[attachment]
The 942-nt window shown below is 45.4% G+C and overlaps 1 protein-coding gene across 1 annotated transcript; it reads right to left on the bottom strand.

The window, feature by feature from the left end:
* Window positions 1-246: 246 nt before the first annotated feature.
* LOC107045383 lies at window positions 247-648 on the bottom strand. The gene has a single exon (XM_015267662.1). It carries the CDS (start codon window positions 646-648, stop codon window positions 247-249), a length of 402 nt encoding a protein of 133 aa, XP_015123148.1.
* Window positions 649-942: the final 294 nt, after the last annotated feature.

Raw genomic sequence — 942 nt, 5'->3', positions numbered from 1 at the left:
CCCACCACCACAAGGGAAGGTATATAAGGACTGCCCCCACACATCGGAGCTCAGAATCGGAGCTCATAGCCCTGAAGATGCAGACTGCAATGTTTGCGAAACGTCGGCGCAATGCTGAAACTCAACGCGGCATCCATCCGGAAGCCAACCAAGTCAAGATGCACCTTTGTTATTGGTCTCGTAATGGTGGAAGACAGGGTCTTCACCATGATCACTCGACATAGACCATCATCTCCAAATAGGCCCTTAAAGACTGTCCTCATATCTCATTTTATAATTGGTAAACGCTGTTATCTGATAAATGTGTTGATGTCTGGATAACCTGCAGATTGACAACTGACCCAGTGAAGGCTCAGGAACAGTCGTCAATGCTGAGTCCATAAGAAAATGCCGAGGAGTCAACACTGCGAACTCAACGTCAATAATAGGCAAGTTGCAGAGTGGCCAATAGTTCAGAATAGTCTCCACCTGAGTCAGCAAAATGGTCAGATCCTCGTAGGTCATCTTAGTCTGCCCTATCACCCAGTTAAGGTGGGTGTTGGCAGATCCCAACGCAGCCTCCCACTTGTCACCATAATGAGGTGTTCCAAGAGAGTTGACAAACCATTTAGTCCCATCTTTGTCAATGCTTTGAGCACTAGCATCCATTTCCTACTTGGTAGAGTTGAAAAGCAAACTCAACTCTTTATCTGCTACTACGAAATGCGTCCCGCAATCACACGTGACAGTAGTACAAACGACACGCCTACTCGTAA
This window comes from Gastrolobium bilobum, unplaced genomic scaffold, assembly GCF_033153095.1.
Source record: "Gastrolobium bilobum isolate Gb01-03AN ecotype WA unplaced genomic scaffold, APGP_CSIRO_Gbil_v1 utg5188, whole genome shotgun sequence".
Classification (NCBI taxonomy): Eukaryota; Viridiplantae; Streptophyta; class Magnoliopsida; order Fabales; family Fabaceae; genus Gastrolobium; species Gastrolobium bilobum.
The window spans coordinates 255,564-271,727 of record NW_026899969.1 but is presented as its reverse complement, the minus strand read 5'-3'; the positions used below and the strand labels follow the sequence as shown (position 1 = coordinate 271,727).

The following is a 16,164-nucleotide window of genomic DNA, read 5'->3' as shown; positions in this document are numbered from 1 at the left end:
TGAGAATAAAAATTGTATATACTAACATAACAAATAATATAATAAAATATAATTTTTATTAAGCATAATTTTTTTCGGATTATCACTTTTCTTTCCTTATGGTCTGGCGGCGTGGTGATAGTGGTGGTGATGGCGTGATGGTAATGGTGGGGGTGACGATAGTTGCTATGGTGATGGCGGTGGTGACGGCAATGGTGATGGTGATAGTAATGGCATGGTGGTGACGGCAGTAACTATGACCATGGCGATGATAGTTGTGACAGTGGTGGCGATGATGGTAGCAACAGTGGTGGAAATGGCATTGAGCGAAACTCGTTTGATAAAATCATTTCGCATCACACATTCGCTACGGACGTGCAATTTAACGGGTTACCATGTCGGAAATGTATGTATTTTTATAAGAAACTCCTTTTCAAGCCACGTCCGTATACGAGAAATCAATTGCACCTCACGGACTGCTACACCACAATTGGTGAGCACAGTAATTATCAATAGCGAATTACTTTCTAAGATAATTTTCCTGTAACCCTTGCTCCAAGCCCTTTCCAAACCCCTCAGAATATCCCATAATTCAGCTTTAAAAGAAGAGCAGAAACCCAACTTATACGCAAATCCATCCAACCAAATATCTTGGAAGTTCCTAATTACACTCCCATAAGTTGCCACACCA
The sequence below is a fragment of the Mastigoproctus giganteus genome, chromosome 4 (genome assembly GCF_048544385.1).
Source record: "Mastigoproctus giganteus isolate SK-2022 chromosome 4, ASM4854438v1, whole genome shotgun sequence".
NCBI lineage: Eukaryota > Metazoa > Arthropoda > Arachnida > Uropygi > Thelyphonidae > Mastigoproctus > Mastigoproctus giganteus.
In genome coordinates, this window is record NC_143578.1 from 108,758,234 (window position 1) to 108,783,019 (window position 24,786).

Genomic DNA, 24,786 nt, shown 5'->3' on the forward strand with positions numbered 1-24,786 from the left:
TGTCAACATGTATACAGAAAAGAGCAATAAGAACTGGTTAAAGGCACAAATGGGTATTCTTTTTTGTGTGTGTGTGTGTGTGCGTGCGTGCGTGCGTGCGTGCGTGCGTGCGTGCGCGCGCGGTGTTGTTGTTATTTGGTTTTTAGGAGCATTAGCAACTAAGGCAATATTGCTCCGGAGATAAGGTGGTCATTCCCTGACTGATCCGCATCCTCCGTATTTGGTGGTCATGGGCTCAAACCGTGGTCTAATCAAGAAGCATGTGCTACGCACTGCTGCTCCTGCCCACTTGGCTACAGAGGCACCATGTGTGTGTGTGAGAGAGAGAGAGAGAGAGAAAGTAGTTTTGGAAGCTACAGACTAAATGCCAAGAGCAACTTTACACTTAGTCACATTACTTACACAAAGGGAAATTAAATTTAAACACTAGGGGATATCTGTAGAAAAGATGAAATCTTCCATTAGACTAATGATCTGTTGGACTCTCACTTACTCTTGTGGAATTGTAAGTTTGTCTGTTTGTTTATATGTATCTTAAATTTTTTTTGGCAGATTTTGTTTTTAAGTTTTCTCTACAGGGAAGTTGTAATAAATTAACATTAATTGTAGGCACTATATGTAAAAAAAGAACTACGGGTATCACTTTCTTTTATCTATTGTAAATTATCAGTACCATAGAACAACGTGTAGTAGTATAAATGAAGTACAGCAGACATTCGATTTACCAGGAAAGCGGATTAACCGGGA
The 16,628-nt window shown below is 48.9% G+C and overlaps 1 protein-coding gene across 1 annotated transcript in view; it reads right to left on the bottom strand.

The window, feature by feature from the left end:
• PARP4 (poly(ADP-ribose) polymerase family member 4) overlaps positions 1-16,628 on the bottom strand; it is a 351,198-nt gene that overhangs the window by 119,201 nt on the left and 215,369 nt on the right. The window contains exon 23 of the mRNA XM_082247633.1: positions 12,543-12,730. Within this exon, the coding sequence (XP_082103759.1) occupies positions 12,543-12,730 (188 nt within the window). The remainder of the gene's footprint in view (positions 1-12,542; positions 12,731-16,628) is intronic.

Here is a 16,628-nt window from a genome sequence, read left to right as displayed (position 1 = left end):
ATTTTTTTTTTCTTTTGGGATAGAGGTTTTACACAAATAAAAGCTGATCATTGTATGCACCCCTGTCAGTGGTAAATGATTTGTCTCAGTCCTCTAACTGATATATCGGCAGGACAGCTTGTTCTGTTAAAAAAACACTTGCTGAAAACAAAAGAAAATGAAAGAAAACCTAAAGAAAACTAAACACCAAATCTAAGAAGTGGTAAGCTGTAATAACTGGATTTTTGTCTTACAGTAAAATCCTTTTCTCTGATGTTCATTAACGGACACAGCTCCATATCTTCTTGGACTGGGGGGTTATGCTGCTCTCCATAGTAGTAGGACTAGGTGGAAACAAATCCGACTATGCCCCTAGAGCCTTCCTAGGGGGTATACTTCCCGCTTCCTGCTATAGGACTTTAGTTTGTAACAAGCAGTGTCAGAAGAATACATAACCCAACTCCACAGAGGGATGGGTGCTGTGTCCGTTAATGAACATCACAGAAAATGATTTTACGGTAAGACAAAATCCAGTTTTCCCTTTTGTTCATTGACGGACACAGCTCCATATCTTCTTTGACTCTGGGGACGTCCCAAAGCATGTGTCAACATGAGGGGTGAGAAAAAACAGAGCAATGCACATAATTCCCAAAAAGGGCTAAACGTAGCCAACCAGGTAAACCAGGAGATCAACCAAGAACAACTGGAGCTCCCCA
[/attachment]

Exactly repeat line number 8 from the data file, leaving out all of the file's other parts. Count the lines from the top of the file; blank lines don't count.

This window comes from Gastrolobium bilobum, unplaced genomic scaffold, assembly GCF_033153095.1.